Research

September 13, 2017 at 5:23 pm

Brazil-U.S. Physicists Advance Understanding in Nanoscale Transport

Physicist Sergio Ulloa

Physicist Sergio Ulloa

Ohio University’s Dr. Sergio Ulloa, a professor in Physics and Astronomy, published a paper, “Conductance and Kondo interference beyond proportional coupling” in the American Physical Society’s Physical Review Letters.

Ulloa collaborated with Brazilian co-authors Luis G. G. V. Dias da Silva of University of São Paulo, Caio H. Lewenkopf of Fluminense Federal University in Rio de Janeiro, Edson Vernek and Gerson J. Ferreira of the Federal University of Uberlandia.

Motivated by recent electronic transport experiments conducted at the Swiss Federal Institute of Technology (ETH) and at the University of Grenoble Alpes, Ulloa and the co-authors undertook the generalization of the Meir-Wingreen formula used to analyze such experiments.

The Meir-Wingreen formula has been used successfully for many years to describe the electrical current and conductance in mesoscopic systems where electronic interactions are important. However, analysis of the latest ETH and Grenoble experiments required an improved formulation.

The work of the collaboration was needed to extend the theory in this formula, as experiments of this nature fall outside its regime of validity.

  • After the original ETH work was published, Ulloa was asked to write a “Viewpoint” about it for the American Physical Society.

“For about 25 years, researchers have been able to understand nanoscale electronic conductance of quantum dot systems using the famous Meir-Wingreen formula—or MW formula,” Ulloa says. “MW is valid when there is a similar behavior of the left/right current leads attached to the system, known as ‘the proportional coupling.’ Such is the case when the two current leads are only different by how well they connect to the mesoscopic structure (such as a quantum dot), and are therefore ‘proportional’ to one another.”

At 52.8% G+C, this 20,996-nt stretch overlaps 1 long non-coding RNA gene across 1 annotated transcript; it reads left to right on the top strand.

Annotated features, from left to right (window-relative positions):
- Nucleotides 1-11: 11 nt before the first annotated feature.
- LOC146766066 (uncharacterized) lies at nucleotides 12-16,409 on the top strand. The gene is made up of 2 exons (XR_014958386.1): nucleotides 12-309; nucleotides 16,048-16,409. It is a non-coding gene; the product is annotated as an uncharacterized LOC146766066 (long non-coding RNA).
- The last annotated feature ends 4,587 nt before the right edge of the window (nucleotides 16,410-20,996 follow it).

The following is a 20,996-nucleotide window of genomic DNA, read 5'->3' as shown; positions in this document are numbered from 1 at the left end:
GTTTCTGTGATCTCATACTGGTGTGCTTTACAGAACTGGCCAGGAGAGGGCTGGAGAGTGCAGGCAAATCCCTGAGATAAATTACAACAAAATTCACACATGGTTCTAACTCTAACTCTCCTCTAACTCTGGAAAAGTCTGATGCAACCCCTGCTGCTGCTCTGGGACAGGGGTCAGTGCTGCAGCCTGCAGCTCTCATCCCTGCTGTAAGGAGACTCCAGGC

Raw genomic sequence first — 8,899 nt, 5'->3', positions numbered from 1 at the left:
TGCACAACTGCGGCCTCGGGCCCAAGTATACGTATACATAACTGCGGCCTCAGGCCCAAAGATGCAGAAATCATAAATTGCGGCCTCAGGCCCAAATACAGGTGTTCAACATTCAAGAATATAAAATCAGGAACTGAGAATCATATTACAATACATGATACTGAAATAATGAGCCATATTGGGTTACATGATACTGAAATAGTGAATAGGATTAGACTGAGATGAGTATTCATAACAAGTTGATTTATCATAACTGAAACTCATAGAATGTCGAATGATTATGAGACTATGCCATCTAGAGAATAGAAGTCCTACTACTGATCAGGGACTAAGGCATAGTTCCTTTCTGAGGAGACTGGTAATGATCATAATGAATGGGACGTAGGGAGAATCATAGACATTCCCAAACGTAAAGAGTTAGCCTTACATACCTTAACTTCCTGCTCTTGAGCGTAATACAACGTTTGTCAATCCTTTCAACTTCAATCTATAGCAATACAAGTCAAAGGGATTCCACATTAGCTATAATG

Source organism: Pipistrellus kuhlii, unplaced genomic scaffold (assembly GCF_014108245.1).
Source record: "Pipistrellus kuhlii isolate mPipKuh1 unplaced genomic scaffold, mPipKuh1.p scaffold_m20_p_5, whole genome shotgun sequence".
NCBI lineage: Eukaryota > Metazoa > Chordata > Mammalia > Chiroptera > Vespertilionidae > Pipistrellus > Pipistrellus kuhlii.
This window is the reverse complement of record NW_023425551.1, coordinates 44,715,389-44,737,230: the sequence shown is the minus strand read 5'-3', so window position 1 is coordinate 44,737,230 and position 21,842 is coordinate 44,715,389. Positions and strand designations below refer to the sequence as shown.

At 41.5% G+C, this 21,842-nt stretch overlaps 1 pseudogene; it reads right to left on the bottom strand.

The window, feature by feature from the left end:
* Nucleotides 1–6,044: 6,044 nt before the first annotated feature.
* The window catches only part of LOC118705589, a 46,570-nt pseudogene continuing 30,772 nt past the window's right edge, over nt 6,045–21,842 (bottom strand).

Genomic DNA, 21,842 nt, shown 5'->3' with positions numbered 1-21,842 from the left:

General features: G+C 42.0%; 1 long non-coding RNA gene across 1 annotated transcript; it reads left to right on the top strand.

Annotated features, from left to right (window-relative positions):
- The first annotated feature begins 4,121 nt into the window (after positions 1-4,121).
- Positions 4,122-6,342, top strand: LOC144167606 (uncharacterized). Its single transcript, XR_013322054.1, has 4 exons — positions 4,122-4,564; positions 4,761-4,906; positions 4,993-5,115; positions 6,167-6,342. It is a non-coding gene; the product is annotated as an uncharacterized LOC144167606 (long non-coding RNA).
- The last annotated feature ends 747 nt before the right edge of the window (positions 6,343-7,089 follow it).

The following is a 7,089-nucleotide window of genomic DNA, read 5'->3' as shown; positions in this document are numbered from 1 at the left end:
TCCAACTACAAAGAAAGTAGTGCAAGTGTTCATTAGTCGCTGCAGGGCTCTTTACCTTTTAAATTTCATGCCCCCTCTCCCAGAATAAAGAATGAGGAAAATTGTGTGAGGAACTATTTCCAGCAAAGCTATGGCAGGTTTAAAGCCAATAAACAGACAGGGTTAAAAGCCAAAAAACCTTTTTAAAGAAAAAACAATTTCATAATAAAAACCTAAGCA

The researchers’ generalization includes the possibility of intricate energy structures (strong energy dependence) in one or both of the leads connecting to the dot system, and it goes well beyond the proportional coupling simplification of MW. The co-authors predict it should be possible to describe the transport of many such dot systems, including current leads attached to complex molecules.

As a first example of its application, the Brazil-U.S. authors used this new formula to describe the ETH experiments and found excellent agreement with their results. The ETH experiments also discovered an interesting Kondo effect that appears in their structure, where one of the current leads is cleverly coupled to an “electronic mirror” and causes strong energy dependence in the coupling to that lead.

“Dias and Vernek labored to resolve some of the difficult theory issues, and their work paid off handsomely,” said Ulloa. “We worked together to develop the new formalism and write it in a way that should be very useful in the analysis of future experiments with complex geometries. Further understanding of more complex structures may yield innovative electronic and spintronic devices to be used in future technology.”

 Luis GGV Dias da Silva of University of São Paulo and Edson Vernek of Federal University of Uberlandia are pleased after solving a particularly difficult mathematics problem which allowed for a compact final form of the transport formula.

(L to R) Luis G. G. V. Dias da Silva of University of São Paulo and Edson Vernek of Federal University of Uberlandia are pleased after solving a particularly difficult mathematics problem which allowed for a compact final form of the transport formula.

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